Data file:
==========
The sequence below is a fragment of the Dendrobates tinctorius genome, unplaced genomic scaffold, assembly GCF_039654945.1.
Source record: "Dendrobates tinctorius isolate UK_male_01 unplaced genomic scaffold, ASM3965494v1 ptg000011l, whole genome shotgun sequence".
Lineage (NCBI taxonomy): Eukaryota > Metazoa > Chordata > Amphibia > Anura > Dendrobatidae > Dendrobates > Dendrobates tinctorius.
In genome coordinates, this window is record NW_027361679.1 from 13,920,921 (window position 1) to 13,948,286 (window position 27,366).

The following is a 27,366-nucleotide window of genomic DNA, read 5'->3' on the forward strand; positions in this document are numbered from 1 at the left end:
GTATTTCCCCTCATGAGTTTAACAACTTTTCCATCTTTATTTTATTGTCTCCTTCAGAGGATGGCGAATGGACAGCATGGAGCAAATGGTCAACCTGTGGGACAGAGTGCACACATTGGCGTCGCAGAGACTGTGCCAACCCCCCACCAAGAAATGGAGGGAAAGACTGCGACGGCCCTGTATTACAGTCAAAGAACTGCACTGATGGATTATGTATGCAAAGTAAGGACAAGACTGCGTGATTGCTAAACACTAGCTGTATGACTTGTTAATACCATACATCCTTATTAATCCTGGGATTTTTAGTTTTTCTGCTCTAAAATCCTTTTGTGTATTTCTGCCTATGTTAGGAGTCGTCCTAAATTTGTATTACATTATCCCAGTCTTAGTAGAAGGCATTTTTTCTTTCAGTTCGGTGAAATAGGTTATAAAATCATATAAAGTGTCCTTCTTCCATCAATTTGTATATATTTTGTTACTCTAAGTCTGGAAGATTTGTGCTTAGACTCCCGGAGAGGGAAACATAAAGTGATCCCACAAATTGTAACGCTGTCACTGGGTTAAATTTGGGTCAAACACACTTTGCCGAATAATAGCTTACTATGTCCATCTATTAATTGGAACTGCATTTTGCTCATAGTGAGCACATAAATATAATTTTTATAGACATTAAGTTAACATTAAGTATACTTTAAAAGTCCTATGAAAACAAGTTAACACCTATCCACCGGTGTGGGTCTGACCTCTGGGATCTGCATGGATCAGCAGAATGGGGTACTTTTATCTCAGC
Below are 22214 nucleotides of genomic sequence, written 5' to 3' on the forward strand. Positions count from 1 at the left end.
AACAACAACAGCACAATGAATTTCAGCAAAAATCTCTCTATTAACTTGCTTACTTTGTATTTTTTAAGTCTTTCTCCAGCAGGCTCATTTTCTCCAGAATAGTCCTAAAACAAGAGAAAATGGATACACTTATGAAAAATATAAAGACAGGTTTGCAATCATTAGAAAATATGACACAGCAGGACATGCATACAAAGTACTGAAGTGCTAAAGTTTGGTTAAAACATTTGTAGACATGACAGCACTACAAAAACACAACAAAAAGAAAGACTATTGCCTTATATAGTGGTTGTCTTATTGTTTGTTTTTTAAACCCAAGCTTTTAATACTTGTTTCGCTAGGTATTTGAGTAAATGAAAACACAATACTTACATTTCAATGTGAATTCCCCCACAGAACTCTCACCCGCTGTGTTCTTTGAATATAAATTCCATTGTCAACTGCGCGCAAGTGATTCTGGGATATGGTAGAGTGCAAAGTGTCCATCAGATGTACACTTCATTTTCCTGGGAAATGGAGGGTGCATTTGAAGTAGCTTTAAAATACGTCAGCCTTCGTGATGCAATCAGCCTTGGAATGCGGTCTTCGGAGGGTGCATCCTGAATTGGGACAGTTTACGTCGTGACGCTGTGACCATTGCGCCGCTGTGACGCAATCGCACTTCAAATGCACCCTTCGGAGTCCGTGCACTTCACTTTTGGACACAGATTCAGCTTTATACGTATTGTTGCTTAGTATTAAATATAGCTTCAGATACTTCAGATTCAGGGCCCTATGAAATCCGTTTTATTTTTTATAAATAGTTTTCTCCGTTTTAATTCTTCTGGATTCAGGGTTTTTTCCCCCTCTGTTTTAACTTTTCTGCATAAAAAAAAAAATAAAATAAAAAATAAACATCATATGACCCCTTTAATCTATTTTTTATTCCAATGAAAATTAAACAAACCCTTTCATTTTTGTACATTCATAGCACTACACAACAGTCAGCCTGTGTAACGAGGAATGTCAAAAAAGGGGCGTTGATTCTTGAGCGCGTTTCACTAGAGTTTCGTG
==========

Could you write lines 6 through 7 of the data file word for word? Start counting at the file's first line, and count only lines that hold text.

GTATTTCCCCTCATGAGTTTAACAACTTTTCCATCTTTATTTTATTGTCTCCTTCAGAGGATGGCGAATGGACAGCATGGAGCAAATGGTCAACCTGTGGGACAGAGTGCACACATTGGCGTCGCAGAGACTGTGCCAACCCCCCACCAAGAAATGGAGGGAAAGACTGCGACGGCCCTGTATTACAGTCAAAGAACTGCACTGATGGATTATGTATGCAAAGTAAGGACAAGACTGCGTGATTGCTAAACACTAGCTGTATGACTTGTTAATACCATACATCCTTATTAATCCTGGGATTTTTAGTTTTTCTGCTCTAAAATCCTTTTGTGTATTTCTGCCTATGTTAGGAGTCGTCCTAAATTTGTATTACATTATCCCAGTCTTAGTAGAAGGCATTTTTTCTTTCAGTTCGGTGAAATAGGTTATAAAATCATATAAAGTGTCCTTCTTCCATCAATTTGTATATATTTTGTTACTCTAAGTCTGGAAGATTTGTGCTTAGACTCCCGGAGAGGGAAACATAAAGTGATCCCACAAATTGTAACGCTGTCACTGGGTTAAATTTGGGTCAAACACACTTTGCCGAATAATAGCTTACTATGTCCATCTATTAATTGGAACTGCATTTTGCTCATAGTGAGCACATAAATATAATTTTTATAGACATTAAGTTAACATTAAGTATACTTTAAAAGTCCTATGAAAACAAGTTAACACCTATCCACCGGTGTGGGTCTGACCTCTGGGATCTGCATGGATCAGCAGAATGGGGTACTTTTATCTCAGC
Below are 22214 nucleotides of genomic sequence, written 5' to 3' on the forward strand. Positions count from 1 at the left end.